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Comments: Selecting Web Accessibility Evaluation Tools

From: Sailesh Panchang <sailesh.panchang@deque.com>
Date: Thu, 3 Feb 2005 14:41:53 -0500
Message-ID: <003701c50a28$69c169e0$a201a8c0@deque.local>
To: "'EOWG'" <w3c-wai-eo@w3.org>
Shadi,


I like this version the  most so far. Some observations, though:

1. The last item in the doc on user interface  really covers what you have  under types of tools. For instance, visual feedback is  just the way a particular tool  interacts with the user. I would not categorize it as a  type of tool. Same about reporting. I wonder if this section is really necessary.
2.  The heading "Web Accessibility Evaluation Tools for Manual Checkpoints" seems odd.
Checkpoints are not manual or automatic. Some just need human judgment for evaluation to a degree not supported by automated tools at present.
The tools described here are software tools which assist or facilitate evaluation by humans and do not directly provide a yes / no type of answer. 
3. I note the use of "experienced developers" as the ones who can evaluate accessibility. It appears more than once. To do evaluation, one does not really have to be a savvy developer. To fix the problems one needs relevant developer-skills. I would drop the emphasis on "development".  One needs to know accessibility guidelines,  have familiarity with / be a user of assistive technologies or alternative methods of browsing / computer access and knowledgeable of needs of PWD. Certainly development skills help too.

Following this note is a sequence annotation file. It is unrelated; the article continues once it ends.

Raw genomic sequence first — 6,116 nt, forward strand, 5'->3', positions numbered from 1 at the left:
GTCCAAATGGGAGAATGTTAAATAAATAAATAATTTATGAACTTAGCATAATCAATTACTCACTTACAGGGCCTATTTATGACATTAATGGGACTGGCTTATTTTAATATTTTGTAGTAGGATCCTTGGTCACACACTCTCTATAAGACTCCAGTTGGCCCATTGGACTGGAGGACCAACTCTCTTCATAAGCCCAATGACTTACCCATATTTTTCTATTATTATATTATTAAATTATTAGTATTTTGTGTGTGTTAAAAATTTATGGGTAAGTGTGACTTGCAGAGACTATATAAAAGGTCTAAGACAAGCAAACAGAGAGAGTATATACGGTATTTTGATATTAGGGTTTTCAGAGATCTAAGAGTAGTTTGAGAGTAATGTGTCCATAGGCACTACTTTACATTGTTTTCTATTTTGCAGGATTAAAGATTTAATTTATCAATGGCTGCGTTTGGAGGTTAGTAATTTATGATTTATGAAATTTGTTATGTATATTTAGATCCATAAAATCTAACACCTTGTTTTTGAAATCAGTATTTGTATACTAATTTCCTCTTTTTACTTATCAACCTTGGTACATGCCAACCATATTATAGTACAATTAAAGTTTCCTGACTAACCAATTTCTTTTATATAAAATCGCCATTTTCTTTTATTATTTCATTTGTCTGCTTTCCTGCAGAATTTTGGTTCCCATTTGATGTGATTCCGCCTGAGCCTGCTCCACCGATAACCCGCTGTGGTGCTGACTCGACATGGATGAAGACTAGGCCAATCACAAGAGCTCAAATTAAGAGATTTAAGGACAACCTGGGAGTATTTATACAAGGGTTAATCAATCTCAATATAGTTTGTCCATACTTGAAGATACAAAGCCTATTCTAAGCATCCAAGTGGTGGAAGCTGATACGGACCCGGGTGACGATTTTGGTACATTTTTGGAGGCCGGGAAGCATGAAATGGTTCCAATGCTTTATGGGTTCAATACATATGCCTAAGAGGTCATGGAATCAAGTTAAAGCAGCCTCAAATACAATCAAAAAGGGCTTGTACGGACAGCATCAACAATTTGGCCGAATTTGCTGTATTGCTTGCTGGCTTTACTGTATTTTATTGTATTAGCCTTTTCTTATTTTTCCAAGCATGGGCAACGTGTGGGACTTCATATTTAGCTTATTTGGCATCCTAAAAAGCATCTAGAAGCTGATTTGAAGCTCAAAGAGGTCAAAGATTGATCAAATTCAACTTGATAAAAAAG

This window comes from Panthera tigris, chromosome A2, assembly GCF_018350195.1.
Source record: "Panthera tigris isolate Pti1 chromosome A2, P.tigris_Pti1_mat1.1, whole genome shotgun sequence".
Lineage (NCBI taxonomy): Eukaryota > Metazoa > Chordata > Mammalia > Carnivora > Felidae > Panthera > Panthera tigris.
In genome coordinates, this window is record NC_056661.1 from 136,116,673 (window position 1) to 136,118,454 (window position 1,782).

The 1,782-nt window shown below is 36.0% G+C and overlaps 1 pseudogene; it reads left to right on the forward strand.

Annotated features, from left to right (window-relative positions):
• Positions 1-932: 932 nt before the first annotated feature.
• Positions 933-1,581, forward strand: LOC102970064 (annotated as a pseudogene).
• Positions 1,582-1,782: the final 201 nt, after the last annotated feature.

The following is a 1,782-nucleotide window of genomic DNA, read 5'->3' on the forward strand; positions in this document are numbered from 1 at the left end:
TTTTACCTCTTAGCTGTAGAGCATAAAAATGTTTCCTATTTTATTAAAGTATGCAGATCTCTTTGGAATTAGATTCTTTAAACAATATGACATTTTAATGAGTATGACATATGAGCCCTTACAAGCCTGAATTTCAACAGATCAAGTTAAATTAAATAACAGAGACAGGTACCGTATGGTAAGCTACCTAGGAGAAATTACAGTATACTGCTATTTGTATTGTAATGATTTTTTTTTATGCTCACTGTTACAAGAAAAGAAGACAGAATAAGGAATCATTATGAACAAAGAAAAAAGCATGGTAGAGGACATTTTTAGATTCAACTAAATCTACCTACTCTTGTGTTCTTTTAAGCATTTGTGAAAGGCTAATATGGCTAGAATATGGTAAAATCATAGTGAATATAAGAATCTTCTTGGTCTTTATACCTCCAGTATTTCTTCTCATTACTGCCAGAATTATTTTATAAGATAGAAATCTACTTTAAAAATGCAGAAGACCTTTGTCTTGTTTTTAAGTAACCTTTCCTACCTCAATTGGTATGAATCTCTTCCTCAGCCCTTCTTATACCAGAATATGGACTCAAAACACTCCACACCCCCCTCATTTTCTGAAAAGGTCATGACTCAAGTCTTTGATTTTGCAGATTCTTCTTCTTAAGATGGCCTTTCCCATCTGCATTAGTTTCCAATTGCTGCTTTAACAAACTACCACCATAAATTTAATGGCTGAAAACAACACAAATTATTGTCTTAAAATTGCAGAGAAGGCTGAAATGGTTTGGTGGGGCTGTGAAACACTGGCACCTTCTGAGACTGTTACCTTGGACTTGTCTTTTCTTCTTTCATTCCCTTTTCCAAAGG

Eval tools can be used  by developers to check their own work / build accessibility. But reading the doc leavesone with the impression that only developers use eval tools and does not recognize a breed of individuals whose work is just  quality assurance  / accessibility / usability assurance. The doc should therefore shift the focus from developers and say that eval tools also help developers.  
4. Judging an eval tool by how well it provides education material is  not fair. Any product should have documentation to  support a user understand and use all features of the product. If I want to educate myself about accessibility I will look at EO's resources and other such materials and tutorials etc. I'll use a tool if possible to experiment and   understand the subject better. But I will not rely on the documentation provided by a tool for teaching myself about accessibility. Yes the documentation may contain some pointers and summarize  key issues / techniques where appropriate. But "education value"  should not be a criteria. Usability of the documentation is important.  
5.  The definition again:
- is the focus only on Web sites?  Not Web content or a Web page?
- I think "and help improve Web accessibility" is not necessary.
6. Difficult to expect a tool to say which checkpoints do not apply after  having agreed that a tool cannot cover all checkpoints for now.

Thanks.

Sailesh Panchang
Senior Accessibility Engineer 
Deque Systems,11180  Sunrise Valley Drive, 
4th Floor, Reston VA 20191
Tel: 703-225-0380 Extension 105 
E-mail: sailesh.panchang@deque.com
Fax: 703-225-0387
* Look up <http://www.deque.com> *
Received on Thursday, 3 February 2005 19:46:02 GMT

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